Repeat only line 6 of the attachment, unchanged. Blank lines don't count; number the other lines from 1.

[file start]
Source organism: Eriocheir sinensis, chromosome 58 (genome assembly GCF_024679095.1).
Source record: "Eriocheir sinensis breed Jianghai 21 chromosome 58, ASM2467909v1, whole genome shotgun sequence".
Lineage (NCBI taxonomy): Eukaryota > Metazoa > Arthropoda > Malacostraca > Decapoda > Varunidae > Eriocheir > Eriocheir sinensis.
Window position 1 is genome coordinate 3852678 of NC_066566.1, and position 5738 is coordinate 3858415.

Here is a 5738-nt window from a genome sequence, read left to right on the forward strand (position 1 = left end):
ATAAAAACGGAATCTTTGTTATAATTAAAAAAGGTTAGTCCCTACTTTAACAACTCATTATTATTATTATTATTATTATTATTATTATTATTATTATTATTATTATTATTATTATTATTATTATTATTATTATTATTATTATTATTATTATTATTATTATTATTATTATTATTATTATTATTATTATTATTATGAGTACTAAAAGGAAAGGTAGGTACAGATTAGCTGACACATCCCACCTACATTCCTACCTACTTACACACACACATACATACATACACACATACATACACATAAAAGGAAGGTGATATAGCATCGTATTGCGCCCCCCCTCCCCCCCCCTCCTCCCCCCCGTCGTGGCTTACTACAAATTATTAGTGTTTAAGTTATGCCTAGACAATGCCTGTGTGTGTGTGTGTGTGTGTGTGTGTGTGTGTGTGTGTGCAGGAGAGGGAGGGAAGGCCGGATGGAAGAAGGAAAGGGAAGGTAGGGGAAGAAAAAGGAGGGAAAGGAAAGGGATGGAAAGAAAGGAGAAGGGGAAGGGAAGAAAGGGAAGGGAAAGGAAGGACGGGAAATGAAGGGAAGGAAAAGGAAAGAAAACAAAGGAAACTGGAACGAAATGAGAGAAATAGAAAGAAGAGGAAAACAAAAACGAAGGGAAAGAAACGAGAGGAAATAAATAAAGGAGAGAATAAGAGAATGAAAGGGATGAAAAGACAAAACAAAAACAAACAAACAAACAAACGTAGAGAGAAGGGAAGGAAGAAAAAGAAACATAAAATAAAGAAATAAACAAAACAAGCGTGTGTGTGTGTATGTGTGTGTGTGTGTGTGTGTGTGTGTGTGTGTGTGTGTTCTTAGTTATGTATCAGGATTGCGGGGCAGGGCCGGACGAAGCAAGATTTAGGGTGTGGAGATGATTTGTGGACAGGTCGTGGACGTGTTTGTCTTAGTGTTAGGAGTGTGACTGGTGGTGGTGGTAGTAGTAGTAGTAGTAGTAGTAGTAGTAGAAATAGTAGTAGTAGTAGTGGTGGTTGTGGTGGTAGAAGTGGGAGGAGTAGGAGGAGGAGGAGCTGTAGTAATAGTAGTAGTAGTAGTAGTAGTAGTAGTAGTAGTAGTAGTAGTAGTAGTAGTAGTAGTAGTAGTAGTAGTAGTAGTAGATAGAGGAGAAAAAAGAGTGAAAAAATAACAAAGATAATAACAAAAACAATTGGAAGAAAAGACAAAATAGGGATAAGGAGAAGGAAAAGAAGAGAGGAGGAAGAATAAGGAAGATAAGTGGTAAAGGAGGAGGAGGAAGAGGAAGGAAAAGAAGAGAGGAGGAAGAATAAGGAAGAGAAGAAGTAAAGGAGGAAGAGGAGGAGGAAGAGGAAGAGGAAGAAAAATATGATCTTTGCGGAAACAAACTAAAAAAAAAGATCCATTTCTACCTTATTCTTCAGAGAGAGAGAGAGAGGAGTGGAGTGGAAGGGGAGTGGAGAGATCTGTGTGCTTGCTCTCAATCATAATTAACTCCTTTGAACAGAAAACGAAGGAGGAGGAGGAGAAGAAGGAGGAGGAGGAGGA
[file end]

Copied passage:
ATAAAAACGGAATCTTTGTTATAATTAAAAAAGGTTAGTCCCTACTTTAACAACTCATTATTATTATTATTATTATTATTATTATTATTATTATTATTATTATTATTATTATTATTATTATTATTATTATTATTATTATTATTATTATTATTATTATTATTATTATTATTATTATTATTATTATTATTATTATGAGTACTAAAAGGAAAGGTAGGTACAGATTAGCTGACACATCCCACCTACATTCCTACCTACTTACACACACACATACATACATACACACATACATACACATAAAAGGAAGGTGATATAGCATCGTATTGCGCCCCCCCTCCCCCCCCCTCCTCCCCCCCGTCGTGGCTTACTACAAATTATTAGTGTTTAAGTTATGCCTAGACAATGCCTGTGTGTGTGTGTGTGTGTGTGTGTGTGTGTGTGTGTGTGCAGGAGAGGGAGGGAAGGCCGGATGGAAGAAGGAAAGGGAAGGTAGGGGAAGAAAAAGGAGGGAAAGGAAAGGGATGGAAAGAAAGGAGAAGGGGAAGGGAAGAAAGGGAAGGGAAAGGAAGGACGGGAAATGAAGGGAAGGAAAAGGAAAGAAAACAAAGGAAACTGGAACGAAATGAGAGAAATAGAAAGAAGAGGAAAACAAAAACGAAGGGAAAGAAACGAGAGGAAATAAATAAAGGAGAGAATAAGAGAATGAAAGGGATGAAAAGACAAAACAAAAACAAACAAACAAACAAACGTAGAGAGAAGGGAAGGAAGAAAAAGAAACATAAAATAAAGAAATAAACAAAACAAGCGTGTGTGTGTGTATGTGTGTGTGTGTGTGTGTGTGTGTGTGTGTGTGTGTGTTCTTAGTTATGTATCAGGATTGCGGGGCAGGGCCGGACGAAGCAAGATTTAGGGTGTGGAGATGATTTGTGGACAGGTCGTGGACGTGTTTGTCTTAGTGTTAGGAGTGTGACTGGTGGTGGTGGTAGTAGTAGTAGTAGTAGTAGTAGTAGTAGAAATAGTAGTAGTAGTAGTGGTGGTTGTGGTGGTAGAAGTGGGAGGAGTAGGAGGAGGAGGAGCTGTAGTAATAGTAGTAGTAGTAGTAGTAGTAGTAGTAGTAGTAGTAGTAGTAGTAGTAGTAGTAGTAGTAGTAGTAGTAGTAGTAGATAGAGGAGAAAAAAGAGTGAAAAAATAACAAAGATAATAACAAAAACAATTGGAAGAAAAGACAAAATAGGGATAAGGAGAAGGAAAAGAAGAGAGGAGGAAGAATAAGGAAGATAAGTGGTAAAGGAGGAGGAGGAAGAGGAAGGAAAAGAAGAGAGGAGGAAGAATAAGGAAGAGAAGAAGTAAAGGAGGAAGAGGAGGAGGAAGAGGAAGAGGAAGAAAAATATGATCTTTGCGGAAACAAACTAAAAAAAAAGATCCATTTCTACCTTATTCTTCAGAGAGAGAGAGAGAGGAGTGGAGTGGAAGGGGAGTGGAGAGATCTGTGTGCTTGCTCTCAATCATAATTAACTCCTTTGAACAGAAAACGAAGGAGGAGGAGGAGAAGAAGGAGGAGGAGGAGGA